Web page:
Rightor's) the post of honor, in order that they may have every opportunity to avenge the death of their late gallant commander.
Inform me constantly of your proceedings, and should you desire re-enforcements, General Hill has orders to send them. Should you find yourself at any time at Bethel, strengthen the fortifications by a free use of the spade and ax, clearing out the woods to the left and rear of that position, and particularly strengthening the work to the extreme right and point of the ravine, making traverses also near and parallel to the intrenched lines, to prevent the men from being taken in reverse. Also strengthen the works at Young's and Harrod's Mills, and at Young's farm, if you have leisure. At Young's Mills be careful of the road leading down to the ravine, nearly opposite the saw-mill, and station a gun on our side to command it. Before every fight, if you have time, pack your wagons and get them out of the way of the infantry and artillery.
I have heard that the enemy is in force in the woods and ravine just above Captain Smith's house, on the James River. I heard since that it was not so. Direct the commanding officer who may have charge of the column on the Warwick road to examine it well before approaching it, and have every piece of woods carefully examined before passing over the roads leading through it.
I have the honor to be, very respectfully, your obedient servant,
J. BANKHEAD MAGRUDER,
HEADQUARTERS SIXTH [N. C.] REGIMENT,
At Huntersville, Va., July 22, 1861-1 p. m.
General JACKSON, Commanding at Monterey, Va.:
DEAR GENERAL: We have reached this place, but can make no celation to proceed farther to-day, as the rain has been incessant from the time we struck our tents this morning. Our horse failed so much that it may be night before all our wagons arrive. In the mean time such companies as have not their wagons up take shelter in the public houses of the town. Our forward movement must depend in a great measure on the ability of our horses to transport baggage. The men, too, suffer greatly from coughs and colds. Our sick embarrass us much, in the absence of ambulances, that might have been used for their help, until applied to their legitimate use.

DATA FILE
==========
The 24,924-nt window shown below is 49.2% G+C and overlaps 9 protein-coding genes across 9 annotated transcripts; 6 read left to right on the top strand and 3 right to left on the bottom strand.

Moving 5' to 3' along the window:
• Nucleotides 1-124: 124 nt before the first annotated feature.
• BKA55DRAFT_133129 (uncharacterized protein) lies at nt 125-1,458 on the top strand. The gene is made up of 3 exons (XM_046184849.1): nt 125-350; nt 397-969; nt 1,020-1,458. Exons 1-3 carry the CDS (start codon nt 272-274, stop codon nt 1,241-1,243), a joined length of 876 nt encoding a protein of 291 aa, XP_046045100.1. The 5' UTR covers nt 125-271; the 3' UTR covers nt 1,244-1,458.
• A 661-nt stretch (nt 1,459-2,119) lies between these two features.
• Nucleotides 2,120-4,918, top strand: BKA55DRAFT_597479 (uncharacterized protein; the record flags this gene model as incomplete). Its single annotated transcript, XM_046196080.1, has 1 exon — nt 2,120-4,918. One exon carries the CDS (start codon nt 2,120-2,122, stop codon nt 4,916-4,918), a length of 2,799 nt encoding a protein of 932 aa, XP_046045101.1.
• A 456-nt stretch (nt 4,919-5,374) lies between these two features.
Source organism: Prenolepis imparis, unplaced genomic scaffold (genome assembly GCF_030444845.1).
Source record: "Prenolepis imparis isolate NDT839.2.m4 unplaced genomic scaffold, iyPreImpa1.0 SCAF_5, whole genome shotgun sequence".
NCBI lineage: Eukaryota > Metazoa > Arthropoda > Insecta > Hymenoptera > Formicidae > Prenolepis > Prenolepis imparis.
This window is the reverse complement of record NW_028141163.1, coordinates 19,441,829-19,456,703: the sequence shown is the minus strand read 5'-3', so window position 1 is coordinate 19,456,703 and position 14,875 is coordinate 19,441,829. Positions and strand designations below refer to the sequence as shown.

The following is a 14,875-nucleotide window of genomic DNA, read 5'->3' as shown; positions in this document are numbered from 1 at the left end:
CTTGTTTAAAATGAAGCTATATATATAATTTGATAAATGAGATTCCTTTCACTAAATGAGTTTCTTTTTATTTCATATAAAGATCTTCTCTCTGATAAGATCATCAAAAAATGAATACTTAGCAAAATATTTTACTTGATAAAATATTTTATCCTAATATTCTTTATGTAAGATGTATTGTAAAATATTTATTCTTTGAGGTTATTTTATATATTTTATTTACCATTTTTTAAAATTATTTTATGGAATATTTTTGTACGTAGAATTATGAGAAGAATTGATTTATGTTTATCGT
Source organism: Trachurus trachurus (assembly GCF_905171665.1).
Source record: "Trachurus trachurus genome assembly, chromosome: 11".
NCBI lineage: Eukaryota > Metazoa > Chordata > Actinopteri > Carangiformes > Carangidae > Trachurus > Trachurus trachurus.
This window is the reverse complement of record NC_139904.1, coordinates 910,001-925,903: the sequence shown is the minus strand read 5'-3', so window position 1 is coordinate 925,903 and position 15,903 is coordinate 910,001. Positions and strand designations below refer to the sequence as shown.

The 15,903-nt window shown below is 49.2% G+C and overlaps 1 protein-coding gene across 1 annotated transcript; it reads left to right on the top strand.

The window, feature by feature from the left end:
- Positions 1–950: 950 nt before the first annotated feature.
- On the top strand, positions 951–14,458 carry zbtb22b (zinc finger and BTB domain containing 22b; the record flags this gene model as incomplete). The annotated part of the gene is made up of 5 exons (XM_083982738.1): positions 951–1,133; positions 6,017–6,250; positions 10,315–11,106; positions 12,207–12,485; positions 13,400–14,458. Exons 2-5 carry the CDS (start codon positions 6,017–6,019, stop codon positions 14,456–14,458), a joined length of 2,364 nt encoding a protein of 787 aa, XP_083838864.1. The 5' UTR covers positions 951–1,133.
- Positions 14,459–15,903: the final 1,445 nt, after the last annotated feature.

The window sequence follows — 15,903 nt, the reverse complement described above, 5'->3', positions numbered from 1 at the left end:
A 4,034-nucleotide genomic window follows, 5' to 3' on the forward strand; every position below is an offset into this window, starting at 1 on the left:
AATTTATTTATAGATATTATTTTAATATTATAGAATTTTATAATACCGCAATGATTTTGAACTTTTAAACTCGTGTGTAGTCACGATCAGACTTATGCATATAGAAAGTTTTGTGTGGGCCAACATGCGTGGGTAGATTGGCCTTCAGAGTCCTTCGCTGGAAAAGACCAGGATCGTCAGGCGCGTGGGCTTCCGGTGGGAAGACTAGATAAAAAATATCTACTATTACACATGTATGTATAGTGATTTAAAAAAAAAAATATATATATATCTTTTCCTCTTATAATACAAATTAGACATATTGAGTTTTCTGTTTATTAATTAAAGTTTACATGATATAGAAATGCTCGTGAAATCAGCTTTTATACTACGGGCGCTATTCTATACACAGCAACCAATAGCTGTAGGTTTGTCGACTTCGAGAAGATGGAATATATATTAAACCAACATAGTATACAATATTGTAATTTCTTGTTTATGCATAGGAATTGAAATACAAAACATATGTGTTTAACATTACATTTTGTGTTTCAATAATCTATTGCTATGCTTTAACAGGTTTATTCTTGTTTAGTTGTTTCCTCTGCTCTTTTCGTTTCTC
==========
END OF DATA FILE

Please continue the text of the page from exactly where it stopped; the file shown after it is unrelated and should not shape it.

Mr. Skeen, the intelligent and patriotic citizen to whom you referred me, has aided me very much; and, moreover, has promised to make me a correct map of our route and the adjoining country. He, with others, urge the policy of occupying what is called Middle Mountain, fifteen miles in advance of Elk Mountain. Without doing this, a large number of men, loyal to our cause, as well as much property, will be at the mercy of the enemy. Middle Mountain is a branch of the Cheat, and, as far as my information extends, is to be approached by only one road, the one that we may defend. The Bath Cavalry will scout, before to-morrow, as far as the farther base of Elk Mountain.
We shall probably soon feel the want of artillery, and respectfully urge you to send it on as soon as practicable; also an engineer, as you proposed. Our depot is not yet determined on; as soon as it is, I shall have the honor of again communicating with you.
With great respect, your obedient servant,
P. S.-I had written the above before the arrival of Major Byrd, who handed me your letter. Mr. Skeen expressed decidedly the opinion